In the Boston American of July 23, 1908, was an editorial accompanied by a cleverly drawn illustration,—a figure of a man, the familiar type of the unemployed of every city and of all time. The subject of the editorial was, "Who is going to answer this man?" and it was suggested by a question which had been put to Mr. Taft after he had delivered an address at Cooper Union in New York city. The question was, "If a man is out of work, and has a family starving, what is he to do?" The answer given was, "God knows; I don't." The editorial comment on this answer was, that it was honest but not satisfying. It graphically pictured this man's condition, and definitely placed the responsibility for "the plight of honest men willing to work faithfully but unable to work." It implied that such a one is not satisfied with simply an honest answer, but demands a satisfactory one also. The editorial was a pathetic and touching appeal for the man in question, a sincere and vivid portrayal of the hopeless misery of his condition, but its writer failed to give a clue to the remedy, and I believe he was as ignorant of the real solution as was the one commented upon.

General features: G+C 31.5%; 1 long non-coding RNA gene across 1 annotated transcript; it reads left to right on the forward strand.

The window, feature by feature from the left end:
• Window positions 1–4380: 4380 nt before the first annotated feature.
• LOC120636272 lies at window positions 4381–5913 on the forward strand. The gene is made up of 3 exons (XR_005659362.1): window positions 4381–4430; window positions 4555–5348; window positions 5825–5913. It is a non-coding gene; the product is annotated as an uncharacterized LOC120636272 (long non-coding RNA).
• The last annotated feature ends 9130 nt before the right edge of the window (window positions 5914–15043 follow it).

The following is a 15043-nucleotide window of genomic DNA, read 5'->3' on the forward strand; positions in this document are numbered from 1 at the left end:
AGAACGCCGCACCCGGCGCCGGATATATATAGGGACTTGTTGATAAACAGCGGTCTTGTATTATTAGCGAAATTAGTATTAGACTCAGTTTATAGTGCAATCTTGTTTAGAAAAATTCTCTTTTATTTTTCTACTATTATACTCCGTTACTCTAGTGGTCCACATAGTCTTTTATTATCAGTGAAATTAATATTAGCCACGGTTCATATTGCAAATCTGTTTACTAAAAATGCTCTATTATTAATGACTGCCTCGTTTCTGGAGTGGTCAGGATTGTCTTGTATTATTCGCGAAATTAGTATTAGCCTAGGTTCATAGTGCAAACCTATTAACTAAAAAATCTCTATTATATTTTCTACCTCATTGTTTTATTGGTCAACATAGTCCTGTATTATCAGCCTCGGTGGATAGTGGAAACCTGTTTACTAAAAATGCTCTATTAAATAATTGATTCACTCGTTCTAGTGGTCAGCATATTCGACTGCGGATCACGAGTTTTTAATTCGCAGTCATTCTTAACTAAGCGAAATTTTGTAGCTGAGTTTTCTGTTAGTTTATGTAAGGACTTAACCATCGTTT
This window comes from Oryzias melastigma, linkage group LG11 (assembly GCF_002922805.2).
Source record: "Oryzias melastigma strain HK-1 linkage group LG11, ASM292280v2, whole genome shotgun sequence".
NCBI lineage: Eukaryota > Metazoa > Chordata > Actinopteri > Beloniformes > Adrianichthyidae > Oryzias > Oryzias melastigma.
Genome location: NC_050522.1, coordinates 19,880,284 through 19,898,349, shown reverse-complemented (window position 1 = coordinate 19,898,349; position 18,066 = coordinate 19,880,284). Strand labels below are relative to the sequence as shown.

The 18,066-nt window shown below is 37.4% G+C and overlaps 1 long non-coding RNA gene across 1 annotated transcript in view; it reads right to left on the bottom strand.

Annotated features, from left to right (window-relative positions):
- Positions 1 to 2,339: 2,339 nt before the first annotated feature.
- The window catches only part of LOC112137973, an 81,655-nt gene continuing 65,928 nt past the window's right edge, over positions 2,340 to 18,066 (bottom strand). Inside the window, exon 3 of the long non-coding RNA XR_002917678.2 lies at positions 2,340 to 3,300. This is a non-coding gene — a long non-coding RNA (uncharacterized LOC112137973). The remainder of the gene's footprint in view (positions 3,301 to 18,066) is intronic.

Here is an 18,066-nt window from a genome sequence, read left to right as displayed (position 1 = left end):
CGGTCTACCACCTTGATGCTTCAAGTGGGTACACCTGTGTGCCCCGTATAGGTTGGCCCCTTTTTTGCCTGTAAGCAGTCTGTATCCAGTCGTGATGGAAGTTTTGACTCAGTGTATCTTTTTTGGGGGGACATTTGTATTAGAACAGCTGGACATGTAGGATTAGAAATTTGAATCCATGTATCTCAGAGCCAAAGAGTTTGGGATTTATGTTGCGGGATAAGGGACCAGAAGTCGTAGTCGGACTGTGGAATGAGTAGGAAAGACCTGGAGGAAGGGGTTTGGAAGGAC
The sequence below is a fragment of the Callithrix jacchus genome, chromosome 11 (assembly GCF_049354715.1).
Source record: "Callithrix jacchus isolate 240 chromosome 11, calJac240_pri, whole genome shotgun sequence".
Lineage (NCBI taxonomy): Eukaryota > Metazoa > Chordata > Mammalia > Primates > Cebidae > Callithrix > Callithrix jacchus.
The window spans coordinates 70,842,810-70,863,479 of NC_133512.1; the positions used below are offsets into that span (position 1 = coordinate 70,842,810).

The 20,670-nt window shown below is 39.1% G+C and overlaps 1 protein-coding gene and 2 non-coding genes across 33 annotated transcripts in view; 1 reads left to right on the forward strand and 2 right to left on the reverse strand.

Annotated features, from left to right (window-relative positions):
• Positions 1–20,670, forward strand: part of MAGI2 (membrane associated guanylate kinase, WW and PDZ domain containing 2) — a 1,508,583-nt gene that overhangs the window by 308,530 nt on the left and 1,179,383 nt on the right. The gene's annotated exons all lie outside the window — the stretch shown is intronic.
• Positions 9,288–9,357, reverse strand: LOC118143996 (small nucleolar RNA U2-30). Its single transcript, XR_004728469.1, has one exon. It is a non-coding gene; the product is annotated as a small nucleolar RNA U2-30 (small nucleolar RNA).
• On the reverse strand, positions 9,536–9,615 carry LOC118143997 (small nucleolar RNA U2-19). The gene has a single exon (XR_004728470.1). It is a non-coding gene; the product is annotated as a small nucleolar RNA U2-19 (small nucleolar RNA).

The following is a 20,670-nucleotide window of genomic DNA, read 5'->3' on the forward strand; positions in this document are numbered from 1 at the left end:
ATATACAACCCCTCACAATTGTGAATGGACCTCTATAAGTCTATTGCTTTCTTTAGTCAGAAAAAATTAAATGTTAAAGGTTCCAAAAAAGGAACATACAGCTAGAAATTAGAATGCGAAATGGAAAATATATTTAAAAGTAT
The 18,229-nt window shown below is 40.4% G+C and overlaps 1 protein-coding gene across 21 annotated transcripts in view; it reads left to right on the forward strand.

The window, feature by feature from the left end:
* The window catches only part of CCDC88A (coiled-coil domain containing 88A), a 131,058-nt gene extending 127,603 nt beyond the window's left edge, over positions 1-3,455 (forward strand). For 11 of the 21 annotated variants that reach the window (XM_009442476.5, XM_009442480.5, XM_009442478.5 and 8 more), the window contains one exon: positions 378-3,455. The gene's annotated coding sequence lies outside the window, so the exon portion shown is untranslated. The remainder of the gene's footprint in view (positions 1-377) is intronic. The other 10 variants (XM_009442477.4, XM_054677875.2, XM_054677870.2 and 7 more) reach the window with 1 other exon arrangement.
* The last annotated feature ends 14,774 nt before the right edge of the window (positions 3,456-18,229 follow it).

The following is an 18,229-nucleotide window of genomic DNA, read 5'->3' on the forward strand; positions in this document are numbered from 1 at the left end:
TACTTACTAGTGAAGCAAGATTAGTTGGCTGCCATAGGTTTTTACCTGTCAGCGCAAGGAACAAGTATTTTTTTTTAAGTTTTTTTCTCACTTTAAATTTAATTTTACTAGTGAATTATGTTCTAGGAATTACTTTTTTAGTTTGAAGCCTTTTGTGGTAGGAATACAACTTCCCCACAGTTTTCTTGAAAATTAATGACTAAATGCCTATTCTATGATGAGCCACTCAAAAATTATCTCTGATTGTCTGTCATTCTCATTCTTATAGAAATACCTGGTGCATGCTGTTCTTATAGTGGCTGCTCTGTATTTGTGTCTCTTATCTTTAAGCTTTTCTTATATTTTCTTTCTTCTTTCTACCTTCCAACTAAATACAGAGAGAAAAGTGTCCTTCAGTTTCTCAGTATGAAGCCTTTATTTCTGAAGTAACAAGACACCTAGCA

In the first place, I do not think that there ever was a man strictly honest and absolutely faithful who was unable to find work and receive a fair reward for his labor. Whether the conditions of business be prosperous or otherwise, we have the unemployed. Perhaps the number is greater in a time of depression, yet they are always with us. Wherever and whenever there is free bread, there we find the bread line. Whence, then, comes this condition? As seen in Christian Science it is state of the human mind, a sense of lack, fear, etc., and until that "perfect love" which "casteth out fear" is realized and practised universally, the problem of the unemployed will remain unsolved.

April 3, 1909

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